D*Face's mural (left), alongside Obey's (right). / SHAY CONAGHAN

A decade of street art in Soho

Reflecting on how Malaga's Ensanche Heredia neighbourhood became Soho, the artistic hub we know today

LILY FARRANT MALAGA.

Malaga's Soho neighbourhood is known as the city's arts district, filled with bars, galleries, street art, and home to Antonio Banderas' Soho Caixabank theatre. But the 20 hectares of land between Muelle de Heredia and the Alameda Principal weren't always this way.

In 2010, neighbours and business-owners living in the area introduced the idea of turning the urban space, slightly dilapidated at the time, into a cultural district. This led to the creation of the association Soho Malaga, who outlined that the regeneration of the area would not only benefit local inhabitants, but also be of interest to tourists.

Some of the street art murals created in Soho. / SHAY CONAGHAN

On 10 February 2011, the city council presented its plans to transform the Ensanche Heredia neighbourhood into a cultural hub. The project had several objectives, focused both on urbanisation and culture. It sought to restore civic and economic activity and increase pedestrian accessibility. The other principal aim was to change the neighbourhood's image, giving it a unique character of its own which would complement that of the city's historic centre.

One of the principal aims was to change the neighbourhood's image, giving it a unique character of its own

The initiative even received funding from the European Union. The European Regional Development Fund (ERDF), a financial instrument of the European Commission, allocated one million euros to facilitate the achievement of these goals.

Nowadays, the streets of Soho are filled with independent shops and bars, even counting on an independent microbrewery. Yet with this transformation, recently concerns have arisen about the problems the neighbourhood's gentrification might cause for local residents.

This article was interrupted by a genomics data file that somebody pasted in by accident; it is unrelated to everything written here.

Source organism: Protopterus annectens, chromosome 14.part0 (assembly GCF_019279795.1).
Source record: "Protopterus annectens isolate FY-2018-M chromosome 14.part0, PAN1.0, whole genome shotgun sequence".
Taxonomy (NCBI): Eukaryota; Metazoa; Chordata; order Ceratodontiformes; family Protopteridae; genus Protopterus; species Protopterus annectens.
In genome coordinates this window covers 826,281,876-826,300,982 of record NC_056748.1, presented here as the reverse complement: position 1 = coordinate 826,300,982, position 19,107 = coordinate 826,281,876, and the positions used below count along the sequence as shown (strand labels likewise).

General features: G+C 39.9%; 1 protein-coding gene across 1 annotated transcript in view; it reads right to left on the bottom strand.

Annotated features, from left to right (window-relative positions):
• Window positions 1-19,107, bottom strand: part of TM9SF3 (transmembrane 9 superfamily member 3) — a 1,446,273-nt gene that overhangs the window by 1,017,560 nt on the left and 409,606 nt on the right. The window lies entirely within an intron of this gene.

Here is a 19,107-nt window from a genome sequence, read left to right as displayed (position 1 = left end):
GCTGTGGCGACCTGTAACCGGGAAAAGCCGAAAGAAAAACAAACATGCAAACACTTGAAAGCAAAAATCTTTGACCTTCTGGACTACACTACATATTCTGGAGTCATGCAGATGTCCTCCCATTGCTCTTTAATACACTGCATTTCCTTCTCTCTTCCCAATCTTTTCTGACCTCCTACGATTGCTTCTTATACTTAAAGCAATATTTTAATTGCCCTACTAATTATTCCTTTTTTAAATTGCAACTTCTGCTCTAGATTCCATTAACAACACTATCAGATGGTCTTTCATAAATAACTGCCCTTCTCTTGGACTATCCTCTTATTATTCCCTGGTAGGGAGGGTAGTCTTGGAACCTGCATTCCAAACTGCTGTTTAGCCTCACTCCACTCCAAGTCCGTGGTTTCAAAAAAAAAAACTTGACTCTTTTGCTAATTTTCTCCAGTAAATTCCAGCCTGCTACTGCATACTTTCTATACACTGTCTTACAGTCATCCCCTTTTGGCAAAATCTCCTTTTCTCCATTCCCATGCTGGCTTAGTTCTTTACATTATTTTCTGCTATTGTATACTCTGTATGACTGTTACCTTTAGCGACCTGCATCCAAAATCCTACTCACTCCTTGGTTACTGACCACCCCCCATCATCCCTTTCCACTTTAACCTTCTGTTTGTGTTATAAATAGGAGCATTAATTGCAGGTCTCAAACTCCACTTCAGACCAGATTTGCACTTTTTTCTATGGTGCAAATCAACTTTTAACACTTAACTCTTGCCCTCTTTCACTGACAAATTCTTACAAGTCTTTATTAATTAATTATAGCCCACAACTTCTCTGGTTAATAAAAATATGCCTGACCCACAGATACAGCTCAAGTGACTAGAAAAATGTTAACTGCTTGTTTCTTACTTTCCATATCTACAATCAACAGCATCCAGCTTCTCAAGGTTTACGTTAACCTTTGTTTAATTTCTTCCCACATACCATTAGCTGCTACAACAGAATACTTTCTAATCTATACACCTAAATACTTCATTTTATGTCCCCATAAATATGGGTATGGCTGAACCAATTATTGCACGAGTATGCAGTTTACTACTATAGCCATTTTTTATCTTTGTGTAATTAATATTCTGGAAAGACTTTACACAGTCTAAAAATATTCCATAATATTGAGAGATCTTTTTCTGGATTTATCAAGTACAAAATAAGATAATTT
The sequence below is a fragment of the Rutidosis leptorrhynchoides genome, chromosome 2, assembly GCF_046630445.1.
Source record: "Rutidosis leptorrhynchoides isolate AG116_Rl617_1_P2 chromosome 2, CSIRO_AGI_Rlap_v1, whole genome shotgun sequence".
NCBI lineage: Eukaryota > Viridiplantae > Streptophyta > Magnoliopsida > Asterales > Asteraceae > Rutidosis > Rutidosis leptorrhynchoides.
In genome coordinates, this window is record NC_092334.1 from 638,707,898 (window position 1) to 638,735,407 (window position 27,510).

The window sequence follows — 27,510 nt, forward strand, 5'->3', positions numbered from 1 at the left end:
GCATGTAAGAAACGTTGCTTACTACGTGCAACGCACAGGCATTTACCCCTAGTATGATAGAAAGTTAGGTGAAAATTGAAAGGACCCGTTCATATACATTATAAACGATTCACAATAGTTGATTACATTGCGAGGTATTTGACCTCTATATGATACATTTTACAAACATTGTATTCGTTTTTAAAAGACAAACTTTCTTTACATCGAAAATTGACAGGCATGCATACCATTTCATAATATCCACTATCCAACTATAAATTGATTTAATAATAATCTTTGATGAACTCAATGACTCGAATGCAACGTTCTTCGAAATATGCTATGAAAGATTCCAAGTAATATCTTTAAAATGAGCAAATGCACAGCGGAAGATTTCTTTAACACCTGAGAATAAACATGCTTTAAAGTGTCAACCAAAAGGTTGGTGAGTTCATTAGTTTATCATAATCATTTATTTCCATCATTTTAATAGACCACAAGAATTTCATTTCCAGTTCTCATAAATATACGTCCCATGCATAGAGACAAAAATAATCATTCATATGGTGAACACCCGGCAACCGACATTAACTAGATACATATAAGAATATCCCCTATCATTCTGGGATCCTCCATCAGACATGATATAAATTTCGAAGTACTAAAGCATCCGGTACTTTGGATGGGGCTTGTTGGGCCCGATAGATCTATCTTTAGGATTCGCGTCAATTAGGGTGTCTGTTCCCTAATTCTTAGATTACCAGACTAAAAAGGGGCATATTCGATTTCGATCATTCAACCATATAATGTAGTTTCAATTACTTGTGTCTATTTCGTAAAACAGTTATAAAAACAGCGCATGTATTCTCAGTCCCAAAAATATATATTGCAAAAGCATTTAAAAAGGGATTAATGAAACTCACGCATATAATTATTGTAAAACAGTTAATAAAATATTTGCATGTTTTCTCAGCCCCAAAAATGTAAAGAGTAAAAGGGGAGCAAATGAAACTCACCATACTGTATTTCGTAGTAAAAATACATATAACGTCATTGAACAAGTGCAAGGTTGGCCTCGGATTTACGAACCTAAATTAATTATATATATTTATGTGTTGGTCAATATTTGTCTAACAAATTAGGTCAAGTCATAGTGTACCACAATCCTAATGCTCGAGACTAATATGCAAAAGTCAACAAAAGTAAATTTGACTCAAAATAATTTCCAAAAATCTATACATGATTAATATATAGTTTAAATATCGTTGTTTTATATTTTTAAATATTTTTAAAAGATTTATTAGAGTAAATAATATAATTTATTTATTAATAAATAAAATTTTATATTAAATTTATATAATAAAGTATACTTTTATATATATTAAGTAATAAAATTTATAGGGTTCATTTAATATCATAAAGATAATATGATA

The Malaga Arte Urbano Soho (Malaga Urban Art Soho) project, also known as MAUS, was a key factor in the district's transformation. Born in 2013, the project was multi-faceted, spanning different cultural mediums, including theatre performances in the street and outdoor photography exhibition. The idea was not only to boost the cultural identity of the neighbourhood, but also to make it accessible to everyone.

Street art

But the star of the project is the street art it commissioned. Nearly a full decade later, the murals created by international street art giants such as Obey, D*Face, BoaMistura, Okuda & Remed and Faith 47, adorn the streets of Soho. Obey and D*Face's enormous murals, side by side next to the River Guadalmedina have become symbolic of the MAUS project.

D*Face's mural (left), alongside Obey's (right). / SHAY CONAGHAN

'It's about sharing art with anyone and everyone'
A closer view of D*Face's Malaga mural. / SHAY CONAGHAN

D*Face's creations can be found in cities all over the world, including in Paris, Mexico City, New York and Tokyo. A self-described "Londoner, born and bred", Dean Stockton (his real name) tells SUR in English that he has fallen in love with Spanish cities like Madrid and Malaga. "They feel really alive and the food is great - plus awesome walls to paint!" he says.

D*Face's 120-metre-high mural can be seen alongside Obey's work of a similar size in Malaga. The piece is called Run Away, and was first created for his gallery show in the city's Contemporary Art Centre (CAC).

His earliest artistic inspiration came from skate magazines. "Artists like Jim Phillips and Vernon Courtlandt Johnson were definitely among my biggest idols when I was younger. Something about that bright punk aesthetic, the super clean black lines and just the attitude that their work had, it was all I wanted at that age," he says. "Obviously the likes of Warhol and Lichtenstein have had a big impact on my work too and I owe a lot to their having paved the pop art path back in the 60s."